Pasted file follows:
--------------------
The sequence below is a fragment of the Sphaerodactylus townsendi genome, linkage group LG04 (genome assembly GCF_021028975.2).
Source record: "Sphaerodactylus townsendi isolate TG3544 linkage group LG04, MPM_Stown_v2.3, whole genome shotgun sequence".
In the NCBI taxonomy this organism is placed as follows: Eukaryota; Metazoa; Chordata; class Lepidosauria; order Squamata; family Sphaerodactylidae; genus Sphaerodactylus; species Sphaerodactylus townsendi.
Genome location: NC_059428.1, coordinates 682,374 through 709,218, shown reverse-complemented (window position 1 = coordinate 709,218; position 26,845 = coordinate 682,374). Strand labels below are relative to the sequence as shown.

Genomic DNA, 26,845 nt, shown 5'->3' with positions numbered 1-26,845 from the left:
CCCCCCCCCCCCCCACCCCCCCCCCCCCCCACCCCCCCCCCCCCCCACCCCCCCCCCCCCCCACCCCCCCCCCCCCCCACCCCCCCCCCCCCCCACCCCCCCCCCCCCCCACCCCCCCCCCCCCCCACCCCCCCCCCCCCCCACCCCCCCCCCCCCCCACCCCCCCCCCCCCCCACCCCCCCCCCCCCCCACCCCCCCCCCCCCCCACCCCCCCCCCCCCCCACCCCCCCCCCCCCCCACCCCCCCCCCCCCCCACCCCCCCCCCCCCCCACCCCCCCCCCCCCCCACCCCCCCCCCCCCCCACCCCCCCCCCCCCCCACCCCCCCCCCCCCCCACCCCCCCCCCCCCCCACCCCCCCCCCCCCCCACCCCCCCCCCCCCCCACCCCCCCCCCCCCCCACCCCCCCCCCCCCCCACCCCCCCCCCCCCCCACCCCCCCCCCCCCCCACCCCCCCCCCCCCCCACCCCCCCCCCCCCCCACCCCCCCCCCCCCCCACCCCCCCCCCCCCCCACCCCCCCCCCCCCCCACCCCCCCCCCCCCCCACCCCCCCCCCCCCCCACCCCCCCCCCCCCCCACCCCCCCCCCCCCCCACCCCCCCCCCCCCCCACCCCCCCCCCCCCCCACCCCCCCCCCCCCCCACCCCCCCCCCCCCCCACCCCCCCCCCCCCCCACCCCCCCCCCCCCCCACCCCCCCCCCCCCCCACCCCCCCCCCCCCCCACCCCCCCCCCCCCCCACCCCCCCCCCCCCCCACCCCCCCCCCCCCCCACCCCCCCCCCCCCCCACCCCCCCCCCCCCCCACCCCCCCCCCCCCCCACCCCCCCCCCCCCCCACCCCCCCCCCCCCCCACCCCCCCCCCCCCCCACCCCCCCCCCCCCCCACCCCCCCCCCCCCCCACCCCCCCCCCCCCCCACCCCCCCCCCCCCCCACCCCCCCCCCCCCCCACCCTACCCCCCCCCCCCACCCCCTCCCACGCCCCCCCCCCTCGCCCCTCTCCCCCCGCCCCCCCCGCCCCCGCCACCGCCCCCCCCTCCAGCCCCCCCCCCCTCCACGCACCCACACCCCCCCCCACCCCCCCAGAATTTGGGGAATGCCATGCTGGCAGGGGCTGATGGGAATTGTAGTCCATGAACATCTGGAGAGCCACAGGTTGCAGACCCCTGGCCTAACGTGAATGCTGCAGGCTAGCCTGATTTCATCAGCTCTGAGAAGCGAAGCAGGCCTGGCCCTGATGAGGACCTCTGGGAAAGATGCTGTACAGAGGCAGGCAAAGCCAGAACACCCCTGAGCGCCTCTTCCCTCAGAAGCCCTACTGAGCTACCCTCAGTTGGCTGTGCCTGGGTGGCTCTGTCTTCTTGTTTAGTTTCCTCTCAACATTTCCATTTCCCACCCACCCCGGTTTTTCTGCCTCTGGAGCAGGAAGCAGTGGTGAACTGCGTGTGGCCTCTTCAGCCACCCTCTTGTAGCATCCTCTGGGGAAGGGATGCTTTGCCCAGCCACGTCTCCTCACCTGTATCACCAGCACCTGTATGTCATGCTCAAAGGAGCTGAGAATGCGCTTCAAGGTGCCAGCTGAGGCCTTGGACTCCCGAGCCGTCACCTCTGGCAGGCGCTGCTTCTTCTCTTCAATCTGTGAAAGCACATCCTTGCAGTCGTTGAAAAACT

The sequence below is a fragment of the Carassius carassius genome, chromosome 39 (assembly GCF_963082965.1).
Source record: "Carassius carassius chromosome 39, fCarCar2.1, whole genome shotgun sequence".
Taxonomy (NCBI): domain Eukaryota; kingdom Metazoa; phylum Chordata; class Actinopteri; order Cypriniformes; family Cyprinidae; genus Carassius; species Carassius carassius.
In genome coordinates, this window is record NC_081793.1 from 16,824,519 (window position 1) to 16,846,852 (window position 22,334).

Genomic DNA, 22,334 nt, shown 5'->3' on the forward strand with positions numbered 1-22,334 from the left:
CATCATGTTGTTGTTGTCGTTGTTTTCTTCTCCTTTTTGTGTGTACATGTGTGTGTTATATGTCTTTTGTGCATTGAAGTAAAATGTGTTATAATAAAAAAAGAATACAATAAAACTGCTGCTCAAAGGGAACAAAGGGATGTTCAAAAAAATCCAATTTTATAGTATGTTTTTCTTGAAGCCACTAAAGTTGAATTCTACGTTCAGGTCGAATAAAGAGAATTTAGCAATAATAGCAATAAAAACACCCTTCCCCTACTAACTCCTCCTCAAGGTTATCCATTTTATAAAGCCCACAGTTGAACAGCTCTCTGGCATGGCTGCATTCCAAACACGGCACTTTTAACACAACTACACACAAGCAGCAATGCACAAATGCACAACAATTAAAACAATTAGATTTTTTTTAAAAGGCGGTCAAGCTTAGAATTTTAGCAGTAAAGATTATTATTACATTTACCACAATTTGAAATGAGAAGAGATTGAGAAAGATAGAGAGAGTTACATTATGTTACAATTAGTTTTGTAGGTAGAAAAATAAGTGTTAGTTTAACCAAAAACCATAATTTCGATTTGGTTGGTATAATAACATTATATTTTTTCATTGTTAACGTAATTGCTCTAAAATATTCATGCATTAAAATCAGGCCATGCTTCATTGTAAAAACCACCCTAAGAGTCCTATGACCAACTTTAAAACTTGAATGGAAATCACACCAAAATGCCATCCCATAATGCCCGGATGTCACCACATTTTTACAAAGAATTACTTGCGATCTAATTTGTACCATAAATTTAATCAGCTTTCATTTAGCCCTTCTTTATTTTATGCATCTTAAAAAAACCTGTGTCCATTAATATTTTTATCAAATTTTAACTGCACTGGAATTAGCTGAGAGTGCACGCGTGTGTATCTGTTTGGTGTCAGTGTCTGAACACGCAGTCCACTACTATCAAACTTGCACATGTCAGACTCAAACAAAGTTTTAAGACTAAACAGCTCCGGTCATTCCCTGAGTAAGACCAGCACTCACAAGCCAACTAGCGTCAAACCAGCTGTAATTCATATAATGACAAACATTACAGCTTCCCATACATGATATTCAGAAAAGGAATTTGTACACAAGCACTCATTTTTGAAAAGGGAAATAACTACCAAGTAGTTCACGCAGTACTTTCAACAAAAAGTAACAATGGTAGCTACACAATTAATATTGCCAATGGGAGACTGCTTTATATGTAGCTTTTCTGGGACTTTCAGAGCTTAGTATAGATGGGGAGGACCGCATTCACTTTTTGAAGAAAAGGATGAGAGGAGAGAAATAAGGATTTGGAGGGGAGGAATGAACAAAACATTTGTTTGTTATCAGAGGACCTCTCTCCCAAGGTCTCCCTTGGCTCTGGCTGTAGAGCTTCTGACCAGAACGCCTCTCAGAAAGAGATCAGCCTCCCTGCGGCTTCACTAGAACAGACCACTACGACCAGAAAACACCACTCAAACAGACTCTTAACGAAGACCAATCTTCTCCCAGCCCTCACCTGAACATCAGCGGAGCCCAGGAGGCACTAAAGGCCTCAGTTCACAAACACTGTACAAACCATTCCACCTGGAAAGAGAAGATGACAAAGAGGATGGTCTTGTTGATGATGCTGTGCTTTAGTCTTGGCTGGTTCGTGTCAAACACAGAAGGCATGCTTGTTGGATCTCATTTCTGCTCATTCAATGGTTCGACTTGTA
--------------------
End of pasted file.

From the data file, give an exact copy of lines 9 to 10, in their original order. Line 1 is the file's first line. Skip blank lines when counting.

Taxonomy (NCBI): domain Eukaryota; kingdom Metazoa; phylum Chordata; class Actinopteri; order Cypriniformes; family Cyprinidae; genus Carassius; species Carassius carassius.
In genome coordinates, this window is record NC_081793.1 from 16,824,519 (window position 1) to 16,846,852 (window position 22,334).